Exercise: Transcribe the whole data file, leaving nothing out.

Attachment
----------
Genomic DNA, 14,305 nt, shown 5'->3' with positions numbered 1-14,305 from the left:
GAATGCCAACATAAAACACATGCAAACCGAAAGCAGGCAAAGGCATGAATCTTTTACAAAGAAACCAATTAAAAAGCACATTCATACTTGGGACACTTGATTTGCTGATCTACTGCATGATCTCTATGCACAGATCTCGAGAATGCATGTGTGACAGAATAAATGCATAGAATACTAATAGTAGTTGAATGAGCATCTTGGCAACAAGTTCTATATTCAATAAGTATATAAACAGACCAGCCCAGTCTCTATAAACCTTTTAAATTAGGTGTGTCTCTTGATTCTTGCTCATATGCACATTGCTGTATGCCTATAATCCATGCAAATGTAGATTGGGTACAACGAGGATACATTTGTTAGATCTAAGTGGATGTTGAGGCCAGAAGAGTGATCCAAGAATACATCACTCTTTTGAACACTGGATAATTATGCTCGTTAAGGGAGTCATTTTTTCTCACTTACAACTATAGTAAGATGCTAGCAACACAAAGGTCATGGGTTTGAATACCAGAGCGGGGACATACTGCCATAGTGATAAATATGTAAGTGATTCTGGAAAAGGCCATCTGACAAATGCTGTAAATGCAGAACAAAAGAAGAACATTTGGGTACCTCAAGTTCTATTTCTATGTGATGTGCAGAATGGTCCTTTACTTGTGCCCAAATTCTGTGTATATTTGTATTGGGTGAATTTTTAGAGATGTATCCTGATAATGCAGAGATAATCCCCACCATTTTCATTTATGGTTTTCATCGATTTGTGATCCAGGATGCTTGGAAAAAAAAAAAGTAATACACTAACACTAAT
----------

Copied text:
Genomic DNA, 14,305 nt, shown 5'->3' with positions numbered 1-14,305 from the left:
GAATGCCAACATAAAACACATGCAAACCGAAAGCAGGCAAAGGCATGAATCTTTTACAAAGAAACCAATTAAAAAGCACATTCATACTTGGGACACTTGATTTGCTGATCTACTGCATGATCTCTATGCACAGATCTCGAGAATGCATGTGTGACAGAATAAATGCATAGAATACTAATAGTAGTTGAATGAGCATCTTGGCAACAAGTTCTATATTCAATAAGTATATAAACAGACCAGCCCAGTCTCTATAAACCTTTTAAATTAGGTGTGTCTCTTGATTCTTGCTCATATGCACATTGCTGTATGCCTATAATCCATGCAAATGTAGATTGGGTACAACGAGGATACATTTGTTAGATCTAAGTGGATGTTGAGGCCAGAAGAGTGATCCAAGAATACATCACTCTTTTGAACACTGGATAATTATGCTCGTTAAGGGAGTCATTTTTTCTCACTTACAACTATAGTAAGATGCTAGCAACACAAAGGTCATGGGTTTGAATACCAGAGCGGGGACATACTGCCATAGTGATAAATATGTAAGTGATTCTGGAAAAGGCCATCTGACAAATGCTGTAAATGCAGAACAAAAGAAGAACATTTGGGTACCTCAAGTTCTATTTCTATGTGATGTGCAGAATGGTCCTTTACTTGTGCCCAAATTCTGTGTATATTTGTATTGGGTGAATTTTTAGAGATGTATCCTGATAATGCAGAGATAATCCCCACCATTTTCATTTATGGTTTTCATCGATTTGTGATCCAGGATGCTTGGAAAAAAAAAAAGTAATACACTAACACTAAT